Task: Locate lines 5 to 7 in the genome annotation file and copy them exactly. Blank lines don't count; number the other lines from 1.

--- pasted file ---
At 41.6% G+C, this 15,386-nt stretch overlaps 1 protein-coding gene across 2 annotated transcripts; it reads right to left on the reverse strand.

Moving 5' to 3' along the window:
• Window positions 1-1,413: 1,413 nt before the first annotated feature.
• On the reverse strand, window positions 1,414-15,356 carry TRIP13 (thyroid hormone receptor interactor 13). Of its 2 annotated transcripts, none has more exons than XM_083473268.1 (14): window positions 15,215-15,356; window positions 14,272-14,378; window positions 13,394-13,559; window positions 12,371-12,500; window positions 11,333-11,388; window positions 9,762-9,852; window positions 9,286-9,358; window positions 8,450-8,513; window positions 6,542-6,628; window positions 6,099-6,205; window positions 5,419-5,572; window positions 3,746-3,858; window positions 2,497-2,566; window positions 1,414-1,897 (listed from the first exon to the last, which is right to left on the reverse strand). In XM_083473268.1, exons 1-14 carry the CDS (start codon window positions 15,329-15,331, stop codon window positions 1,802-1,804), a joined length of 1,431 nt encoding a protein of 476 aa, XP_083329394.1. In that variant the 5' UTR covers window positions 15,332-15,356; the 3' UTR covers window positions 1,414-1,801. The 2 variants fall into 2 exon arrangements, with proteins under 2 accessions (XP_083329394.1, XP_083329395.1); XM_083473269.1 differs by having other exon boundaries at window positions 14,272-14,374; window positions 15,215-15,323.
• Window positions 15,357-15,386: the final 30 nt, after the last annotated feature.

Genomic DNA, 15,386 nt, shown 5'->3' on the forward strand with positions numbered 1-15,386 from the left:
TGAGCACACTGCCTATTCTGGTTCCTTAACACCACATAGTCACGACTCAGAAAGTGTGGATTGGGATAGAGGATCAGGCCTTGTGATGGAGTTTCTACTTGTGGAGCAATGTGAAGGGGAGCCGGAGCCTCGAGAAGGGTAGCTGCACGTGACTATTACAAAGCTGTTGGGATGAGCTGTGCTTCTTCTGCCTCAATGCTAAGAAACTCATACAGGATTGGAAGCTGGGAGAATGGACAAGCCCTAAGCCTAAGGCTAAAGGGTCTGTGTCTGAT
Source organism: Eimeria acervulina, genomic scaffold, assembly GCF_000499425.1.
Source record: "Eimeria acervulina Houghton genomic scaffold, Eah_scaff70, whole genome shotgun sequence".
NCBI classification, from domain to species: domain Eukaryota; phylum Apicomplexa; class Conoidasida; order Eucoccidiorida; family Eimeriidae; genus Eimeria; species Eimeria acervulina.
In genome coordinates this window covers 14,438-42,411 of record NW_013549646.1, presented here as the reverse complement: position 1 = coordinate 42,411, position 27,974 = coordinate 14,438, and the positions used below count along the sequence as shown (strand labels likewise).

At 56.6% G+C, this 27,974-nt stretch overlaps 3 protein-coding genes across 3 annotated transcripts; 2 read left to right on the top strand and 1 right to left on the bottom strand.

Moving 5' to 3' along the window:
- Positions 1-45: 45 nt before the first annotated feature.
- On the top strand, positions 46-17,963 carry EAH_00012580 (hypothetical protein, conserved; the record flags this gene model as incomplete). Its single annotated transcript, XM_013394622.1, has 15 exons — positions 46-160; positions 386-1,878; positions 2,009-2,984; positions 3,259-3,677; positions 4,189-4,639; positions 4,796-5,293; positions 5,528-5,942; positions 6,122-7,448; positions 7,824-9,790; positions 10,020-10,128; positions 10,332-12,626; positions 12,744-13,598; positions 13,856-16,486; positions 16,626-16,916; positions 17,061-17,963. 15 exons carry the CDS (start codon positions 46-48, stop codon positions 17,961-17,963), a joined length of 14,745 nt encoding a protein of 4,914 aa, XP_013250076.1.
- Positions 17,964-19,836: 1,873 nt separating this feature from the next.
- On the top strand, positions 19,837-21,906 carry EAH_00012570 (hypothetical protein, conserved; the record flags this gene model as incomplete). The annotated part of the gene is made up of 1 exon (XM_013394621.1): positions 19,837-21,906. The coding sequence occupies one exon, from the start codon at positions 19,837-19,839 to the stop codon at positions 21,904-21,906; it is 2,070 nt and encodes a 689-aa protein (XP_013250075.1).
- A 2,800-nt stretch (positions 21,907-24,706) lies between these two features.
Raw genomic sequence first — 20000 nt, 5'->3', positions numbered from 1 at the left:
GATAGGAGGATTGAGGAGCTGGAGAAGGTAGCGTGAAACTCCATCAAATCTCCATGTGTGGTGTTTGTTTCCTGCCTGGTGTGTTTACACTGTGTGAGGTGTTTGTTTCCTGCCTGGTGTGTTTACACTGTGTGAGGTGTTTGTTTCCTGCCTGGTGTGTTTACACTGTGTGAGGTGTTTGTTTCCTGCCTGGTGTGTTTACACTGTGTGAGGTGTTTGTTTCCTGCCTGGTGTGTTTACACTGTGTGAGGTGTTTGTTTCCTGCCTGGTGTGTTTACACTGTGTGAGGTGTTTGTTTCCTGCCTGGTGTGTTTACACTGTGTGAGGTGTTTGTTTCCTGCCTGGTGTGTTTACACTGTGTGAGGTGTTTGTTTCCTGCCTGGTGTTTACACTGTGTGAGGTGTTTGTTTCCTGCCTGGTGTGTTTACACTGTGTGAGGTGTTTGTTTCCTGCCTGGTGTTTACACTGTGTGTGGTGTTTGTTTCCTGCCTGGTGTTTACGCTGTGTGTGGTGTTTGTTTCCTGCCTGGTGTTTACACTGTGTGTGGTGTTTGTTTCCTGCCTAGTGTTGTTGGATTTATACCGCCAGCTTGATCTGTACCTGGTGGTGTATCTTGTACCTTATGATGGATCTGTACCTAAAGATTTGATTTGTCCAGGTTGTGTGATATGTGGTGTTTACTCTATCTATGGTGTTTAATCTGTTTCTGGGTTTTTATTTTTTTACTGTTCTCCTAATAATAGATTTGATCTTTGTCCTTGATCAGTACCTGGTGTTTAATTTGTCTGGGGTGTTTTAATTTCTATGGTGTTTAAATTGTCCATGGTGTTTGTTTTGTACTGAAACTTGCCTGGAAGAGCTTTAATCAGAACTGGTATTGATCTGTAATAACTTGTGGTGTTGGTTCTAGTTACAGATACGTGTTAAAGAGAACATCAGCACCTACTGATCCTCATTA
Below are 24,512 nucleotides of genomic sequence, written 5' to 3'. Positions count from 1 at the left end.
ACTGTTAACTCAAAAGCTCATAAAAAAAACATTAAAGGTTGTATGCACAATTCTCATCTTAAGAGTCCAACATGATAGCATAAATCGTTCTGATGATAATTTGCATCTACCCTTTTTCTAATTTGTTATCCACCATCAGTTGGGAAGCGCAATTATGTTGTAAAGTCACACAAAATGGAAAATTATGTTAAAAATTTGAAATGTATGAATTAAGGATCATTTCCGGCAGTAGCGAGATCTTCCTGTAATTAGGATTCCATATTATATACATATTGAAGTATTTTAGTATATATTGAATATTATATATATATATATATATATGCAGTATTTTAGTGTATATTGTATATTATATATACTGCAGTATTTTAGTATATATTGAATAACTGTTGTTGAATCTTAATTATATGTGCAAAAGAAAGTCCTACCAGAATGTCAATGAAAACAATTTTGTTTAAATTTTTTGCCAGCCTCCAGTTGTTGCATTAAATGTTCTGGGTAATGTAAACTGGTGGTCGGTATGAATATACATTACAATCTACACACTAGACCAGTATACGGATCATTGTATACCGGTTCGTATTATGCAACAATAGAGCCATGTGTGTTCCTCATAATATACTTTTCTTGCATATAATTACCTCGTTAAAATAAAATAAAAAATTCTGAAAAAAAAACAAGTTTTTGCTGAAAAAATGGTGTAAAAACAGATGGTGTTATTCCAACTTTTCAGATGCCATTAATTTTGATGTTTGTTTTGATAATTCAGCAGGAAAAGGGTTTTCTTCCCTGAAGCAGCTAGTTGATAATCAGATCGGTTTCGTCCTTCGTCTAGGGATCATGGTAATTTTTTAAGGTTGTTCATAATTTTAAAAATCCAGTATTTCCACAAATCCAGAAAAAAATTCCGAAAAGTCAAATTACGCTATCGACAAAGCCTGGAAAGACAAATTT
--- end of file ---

• Window positions 15,357-15,386: the final 30 nt, after the last annotated feature.

Genomic DNA, 15,386 nt, shown 5'->3' on the forward strand with positions numbered 1-15,386 from the left:
TGAGCACACTGCCTATTCTGGTTCCTTAACACCACATAGTCACGACTCAGAAAGTGTGGATTGGGATAGAGGATCAGGCCTTGTGATGGAGTTTCTACTTGTGGAGCAATGTGAAGGGGAGCCGGAGCCTCGAGAAGGGTAGCTGCACGTGACTATTACAAAGCTGTTGGGATGAGCTGTGCTTCTTCTGCCTCAATGCTAAGAAACTCATACAGGATTGGAAGCTGGGAGAATGGACAAGCCCTAAGCCTAAGGCTAAAGGGTCTGTGTCTGAT